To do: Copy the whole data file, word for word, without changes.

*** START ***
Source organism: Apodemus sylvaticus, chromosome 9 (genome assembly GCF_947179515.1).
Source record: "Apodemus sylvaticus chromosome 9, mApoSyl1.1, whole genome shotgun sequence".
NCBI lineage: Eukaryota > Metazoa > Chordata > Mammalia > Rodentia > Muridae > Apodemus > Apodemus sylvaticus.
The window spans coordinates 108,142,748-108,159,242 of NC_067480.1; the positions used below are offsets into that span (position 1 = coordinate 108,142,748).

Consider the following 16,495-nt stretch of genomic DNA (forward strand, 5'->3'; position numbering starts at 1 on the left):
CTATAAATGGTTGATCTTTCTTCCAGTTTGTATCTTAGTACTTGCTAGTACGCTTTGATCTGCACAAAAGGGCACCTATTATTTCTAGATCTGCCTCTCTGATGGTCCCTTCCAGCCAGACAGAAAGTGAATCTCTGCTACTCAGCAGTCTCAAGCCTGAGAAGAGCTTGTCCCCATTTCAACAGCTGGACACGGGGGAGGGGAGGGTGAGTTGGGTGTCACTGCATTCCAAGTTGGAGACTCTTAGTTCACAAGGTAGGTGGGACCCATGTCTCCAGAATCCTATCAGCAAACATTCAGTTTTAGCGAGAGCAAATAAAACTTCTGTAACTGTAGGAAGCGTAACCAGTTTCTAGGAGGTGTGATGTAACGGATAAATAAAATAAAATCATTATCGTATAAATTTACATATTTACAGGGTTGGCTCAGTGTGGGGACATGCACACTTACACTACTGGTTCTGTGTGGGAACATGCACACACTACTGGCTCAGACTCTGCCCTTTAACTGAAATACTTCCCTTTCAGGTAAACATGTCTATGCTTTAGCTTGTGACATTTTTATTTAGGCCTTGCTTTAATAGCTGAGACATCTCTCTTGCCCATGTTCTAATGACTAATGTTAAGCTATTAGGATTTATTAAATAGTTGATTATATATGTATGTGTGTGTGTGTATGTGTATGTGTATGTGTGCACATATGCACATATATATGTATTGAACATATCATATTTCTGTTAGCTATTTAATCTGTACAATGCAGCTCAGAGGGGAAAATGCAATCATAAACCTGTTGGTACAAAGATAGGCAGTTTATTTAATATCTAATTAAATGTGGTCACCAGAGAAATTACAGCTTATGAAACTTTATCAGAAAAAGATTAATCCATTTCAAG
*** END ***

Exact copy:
Source organism: Apodemus sylvaticus, chromosome 9 (genome assembly GCF_947179515.1).
Source record: "Apodemus sylvaticus chromosome 9, mApoSyl1.1, whole genome shotgun sequence".
NCBI lineage: Eukaryota > Metazoa > Chordata > Mammalia > Rodentia > Muridae > Apodemus > Apodemus sylvaticus.
The window spans coordinates 108,142,748-108,159,242 of NC_067480.1; the positions used below are offsets into that span (position 1 = coordinate 108,142,748).

Consider the following 16,495-nt stretch of genomic DNA (forward strand, 5'->3'; position numbering starts at 1 on the left):
CTATAAATGGTTGATCTTTCTTCCAGTTTGTATCTTAGTACTTGCTAGTACGCTTTGATCTGCACAAAAGGGCACCTATTATTTCTAGATCTGCCTCTCTGATGGTCCCTTCCAGCCAGACAGAAAGTGAATCTCTGCTACTCAGCAGTCTCAAGCCTGAGAAGAGCTTGTCCCCATTTCAACAGCTGGACACGGGGGAGGGGAGGGTGAGTTGGGTGTCACTGCATTCCAAGTTGGAGACTCTTAGTTCACAAGGTAGGTGGGACCCATGTCTCCAGAATCCTATCAGCAAACATTCAGTTTTAGCGAGAGCAAATAAAACTTCTGTAACTGTAGGAAGCGTAACCAGTTTCTAGGAGGTGTGATGTAACGGATAAATAAAATAAAATCATTATCGTATAAATTTACATATTTACAGGGTTGGCTCAGTGTGGGGACATGCACACTTACACTACTGGTTCTGTGTGGGAACATGCACACACTACTGGCTCAGACTCTGCCCTTTAACTGAAATACTTCCCTTTCAGGTAAACATGTCTATGCTTTAGCTTGTGACATTTTTATTTAGGCCTTGCTTTAATAGCTGAGACATCTCTCTTGCCCATGTTCTAATGACTAATGTTAAGCTATTAGGATTTATTAAATAGTTGATTATATATGTATGTGTGTGTGTGTATGTGTATGTGTATGTGTGCACATATGCACATATATATGTATTGAACATATCATATTTCTGTTAGCTATTTAATCTGTACAATGCAGCTCAGAGGGGAAAATGCAATCATAAACCTGTTGGTACAAAGATAGGCAGTTTATTTAATATCTAATTAAATGTGGTCACCAGAGAAATTACAGCTTATGAAACTTTATCAGAAAAAGATTAATCCATTTCAAG